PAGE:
IT implications of the petrol "strike"greenspun.com : LUSENET : Grassroots Information Coordination Center (GICC) : One Thread
IT implications of the petrol "strike" Tuesday, 26th September
The protest against fuel prices manifested in the "blockade" of petrol depots was reinforced by attacks against the IT systems of various household name companies, the latest of which appears to be HSBC. The whole sorry story has some important lessons for business continuity planning (BCP) in all large companies.
Part of HSBC's website went offline at the end of last week following an attack in sympathy with fuel protestors carried out by a hacker known as Herbless. The attack succeeded because the Microsoft SQL Server software in use still had the default security passwords installed. This laxity is apparently attributable to a company contracted to run the website rather than HSBC itself but demonstrates once again the widespread failure to observe elementary security precautions.
But the implications of the petrol blockade for business continuity planning are much wider than this. A much needed spotlight was thrown on BCP practices in 1999 as companies prepared to batten down the hatches for the millennium date change. That should mean they were thoroughly overhauled then and could be expected to be in good shape now. But not so, it seems.
A curious aspect of the petrol blockade was that it was highly organised without any clear leadership. In effect, it was a demonstration of what can now be achieved by any popular movement armed with mobile phones and access to the Internet. Legislation constraining how trade unions can act thus becomes redundant.
Governments spend a lot of money identifying and tracking terrorist groups that pose threats to society. However, the spontaneous nature of the petrol protest demonstrates the fragility of the assumption that such threats will come from pre-organised and identifiable groups. It's no longer like stalking tigers, more like understanding the conditions that will cause locusts to swarm.
Within days, supermarket shelves were under-stocked or completely out of stock, the kind of scenario envisaged in worst case Y2K scenarios. Yet moves towards eCommerce are pushing companies to get rid of their batch windows and move towards real-time replenishment scenarios, reducing even further the level of stocks they hold. Moreover, sales over the Internet are increasing companies dependence on logistics to get the goods delivered. And the BCP focus in eCommerce? It's on 7x24 server and telecoms resilience rather than on logistics.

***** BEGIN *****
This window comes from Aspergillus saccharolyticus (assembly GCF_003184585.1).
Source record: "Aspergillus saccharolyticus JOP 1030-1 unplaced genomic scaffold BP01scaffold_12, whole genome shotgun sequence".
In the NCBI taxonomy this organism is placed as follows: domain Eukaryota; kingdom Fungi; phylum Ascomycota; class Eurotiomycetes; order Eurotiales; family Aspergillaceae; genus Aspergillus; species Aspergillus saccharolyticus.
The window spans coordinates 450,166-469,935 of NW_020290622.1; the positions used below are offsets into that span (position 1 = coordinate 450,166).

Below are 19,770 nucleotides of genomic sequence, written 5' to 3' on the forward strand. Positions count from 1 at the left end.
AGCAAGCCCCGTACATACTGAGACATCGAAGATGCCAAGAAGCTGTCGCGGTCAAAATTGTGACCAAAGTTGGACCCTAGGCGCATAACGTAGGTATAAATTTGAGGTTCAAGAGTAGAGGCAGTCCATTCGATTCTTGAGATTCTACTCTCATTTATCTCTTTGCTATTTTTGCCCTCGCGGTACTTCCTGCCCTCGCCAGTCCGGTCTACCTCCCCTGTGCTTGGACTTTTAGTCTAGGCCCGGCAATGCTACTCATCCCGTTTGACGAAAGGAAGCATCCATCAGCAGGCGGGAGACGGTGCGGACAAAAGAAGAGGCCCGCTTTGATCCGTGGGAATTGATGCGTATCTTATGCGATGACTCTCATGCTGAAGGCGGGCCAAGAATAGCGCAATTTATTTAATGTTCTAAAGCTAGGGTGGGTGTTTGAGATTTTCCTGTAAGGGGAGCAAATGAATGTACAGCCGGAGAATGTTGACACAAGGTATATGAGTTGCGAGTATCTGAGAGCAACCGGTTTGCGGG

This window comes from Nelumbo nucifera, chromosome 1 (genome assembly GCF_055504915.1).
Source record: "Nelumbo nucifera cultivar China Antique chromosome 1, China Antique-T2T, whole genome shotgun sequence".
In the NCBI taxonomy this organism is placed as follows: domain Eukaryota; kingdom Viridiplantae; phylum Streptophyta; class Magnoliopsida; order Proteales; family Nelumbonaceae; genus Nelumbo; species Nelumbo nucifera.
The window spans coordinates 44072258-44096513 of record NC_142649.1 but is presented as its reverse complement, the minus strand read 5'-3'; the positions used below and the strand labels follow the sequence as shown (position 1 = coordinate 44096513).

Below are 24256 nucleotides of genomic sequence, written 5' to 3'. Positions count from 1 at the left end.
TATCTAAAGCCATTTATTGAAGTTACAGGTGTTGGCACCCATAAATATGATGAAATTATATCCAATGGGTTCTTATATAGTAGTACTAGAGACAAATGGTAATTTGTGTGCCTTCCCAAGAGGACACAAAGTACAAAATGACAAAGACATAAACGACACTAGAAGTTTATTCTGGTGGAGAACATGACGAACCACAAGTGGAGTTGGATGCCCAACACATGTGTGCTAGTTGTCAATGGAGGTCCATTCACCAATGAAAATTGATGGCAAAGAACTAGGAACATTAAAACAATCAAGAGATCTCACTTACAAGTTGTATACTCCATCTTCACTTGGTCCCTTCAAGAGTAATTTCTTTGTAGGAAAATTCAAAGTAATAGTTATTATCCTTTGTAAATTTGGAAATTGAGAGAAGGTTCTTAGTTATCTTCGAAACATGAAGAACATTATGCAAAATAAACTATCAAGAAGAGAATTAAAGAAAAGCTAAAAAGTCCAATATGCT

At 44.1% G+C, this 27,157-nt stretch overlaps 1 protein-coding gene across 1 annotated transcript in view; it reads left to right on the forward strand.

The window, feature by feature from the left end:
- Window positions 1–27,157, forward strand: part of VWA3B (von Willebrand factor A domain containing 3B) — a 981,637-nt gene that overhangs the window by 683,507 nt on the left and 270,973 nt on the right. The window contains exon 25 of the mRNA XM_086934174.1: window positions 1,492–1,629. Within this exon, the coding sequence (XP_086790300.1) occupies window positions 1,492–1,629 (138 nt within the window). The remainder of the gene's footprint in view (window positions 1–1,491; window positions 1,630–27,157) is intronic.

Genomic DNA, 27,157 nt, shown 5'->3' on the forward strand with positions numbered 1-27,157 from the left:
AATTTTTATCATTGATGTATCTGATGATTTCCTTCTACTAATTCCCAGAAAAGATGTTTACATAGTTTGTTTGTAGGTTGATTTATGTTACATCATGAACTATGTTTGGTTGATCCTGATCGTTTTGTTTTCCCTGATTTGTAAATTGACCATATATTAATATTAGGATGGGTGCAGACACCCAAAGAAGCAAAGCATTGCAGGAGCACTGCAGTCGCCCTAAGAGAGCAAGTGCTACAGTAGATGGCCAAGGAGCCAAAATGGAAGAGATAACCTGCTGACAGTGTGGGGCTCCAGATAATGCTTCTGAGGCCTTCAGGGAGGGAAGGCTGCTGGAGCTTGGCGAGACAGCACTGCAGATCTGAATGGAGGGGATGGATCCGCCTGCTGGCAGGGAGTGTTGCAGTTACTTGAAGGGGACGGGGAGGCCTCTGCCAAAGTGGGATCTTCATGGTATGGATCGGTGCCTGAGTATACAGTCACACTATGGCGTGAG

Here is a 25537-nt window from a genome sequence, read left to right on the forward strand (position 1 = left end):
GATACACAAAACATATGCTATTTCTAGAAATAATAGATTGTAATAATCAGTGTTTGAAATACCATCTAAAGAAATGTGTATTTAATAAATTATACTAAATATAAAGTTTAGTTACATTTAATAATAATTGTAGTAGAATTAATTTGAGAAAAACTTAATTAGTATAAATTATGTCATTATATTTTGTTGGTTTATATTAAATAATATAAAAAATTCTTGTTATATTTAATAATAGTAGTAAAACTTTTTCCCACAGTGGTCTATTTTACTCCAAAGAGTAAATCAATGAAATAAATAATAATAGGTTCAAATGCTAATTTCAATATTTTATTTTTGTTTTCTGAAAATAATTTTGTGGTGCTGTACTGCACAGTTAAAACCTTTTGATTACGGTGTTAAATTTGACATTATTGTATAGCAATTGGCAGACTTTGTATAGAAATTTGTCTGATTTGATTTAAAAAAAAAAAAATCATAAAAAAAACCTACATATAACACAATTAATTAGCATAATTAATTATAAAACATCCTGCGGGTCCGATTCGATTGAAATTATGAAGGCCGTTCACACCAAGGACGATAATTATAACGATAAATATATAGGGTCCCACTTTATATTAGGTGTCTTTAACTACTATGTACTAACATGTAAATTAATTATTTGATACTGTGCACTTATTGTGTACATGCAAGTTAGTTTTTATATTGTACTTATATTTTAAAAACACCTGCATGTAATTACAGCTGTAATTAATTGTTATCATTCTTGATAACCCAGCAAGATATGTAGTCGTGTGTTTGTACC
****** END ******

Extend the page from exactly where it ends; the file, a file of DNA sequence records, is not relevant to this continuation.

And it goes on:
The problem with "just in time" policies generally is that they increase the business risks associated with any hiccup in the supply chain or means of supply. And, as the "time" element of JIT reduces through opportunities offered by technology, so the business risk increases for any company without carefully considered BCP.
The popular movement aspects of the blockade and attacks on companies' IT systems have even more disturbing implications. HSBC hasn't got a lot to do with oil, which means that any popular protest in the future (animal rights, green or third world debt issues for instance) ought to be regarded as presenting possible threats to any IT systems, whether the company is relevant to the subject of the protest or not.
And the ability of the public to organise itself ad hoc on any issue on which it feels strongly suggests that government may be going real-time too in previously unsuspected ways. Governments currently govern in batch mode, "batches" of 4,5 or 7 years, depending on general election intervals, and rely on getting unpopular measures out of the way in the early years of tenure so that they are forgotten when the next election comes around. It doesn't look as if they are going to be able to get away with that any more. This is eGovernment with a different slant and with avengeance.
-- Martin Thompson (firstname.lastname@example.org), September 26, 2000